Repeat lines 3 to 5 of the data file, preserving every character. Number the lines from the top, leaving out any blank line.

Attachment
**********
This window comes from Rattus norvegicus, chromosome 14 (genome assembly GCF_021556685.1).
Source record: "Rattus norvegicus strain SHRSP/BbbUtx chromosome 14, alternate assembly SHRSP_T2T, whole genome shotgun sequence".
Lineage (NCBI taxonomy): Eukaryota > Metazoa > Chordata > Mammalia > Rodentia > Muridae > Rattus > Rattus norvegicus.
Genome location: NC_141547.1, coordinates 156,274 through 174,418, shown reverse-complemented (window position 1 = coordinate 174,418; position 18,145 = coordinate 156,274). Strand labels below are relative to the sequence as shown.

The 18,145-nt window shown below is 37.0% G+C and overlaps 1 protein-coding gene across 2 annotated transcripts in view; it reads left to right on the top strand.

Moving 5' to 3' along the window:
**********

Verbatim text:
Lineage (NCBI taxonomy): Eukaryota > Metazoa > Chordata > Mammalia > Rodentia > Muridae > Rattus > Rattus norvegicus.
Genome location: NC_141547.1, coordinates 156,274 through 174,418, shown reverse-complemented (window position 1 = coordinate 174,418; position 18,145 = coordinate 156,274). Strand labels below are relative to the sequence as shown.

The 18,145-nt window shown below is 37.0% G+C and overlaps 1 protein-coding gene across 2 annotated transcripts in view; it reads left to right on the top strand.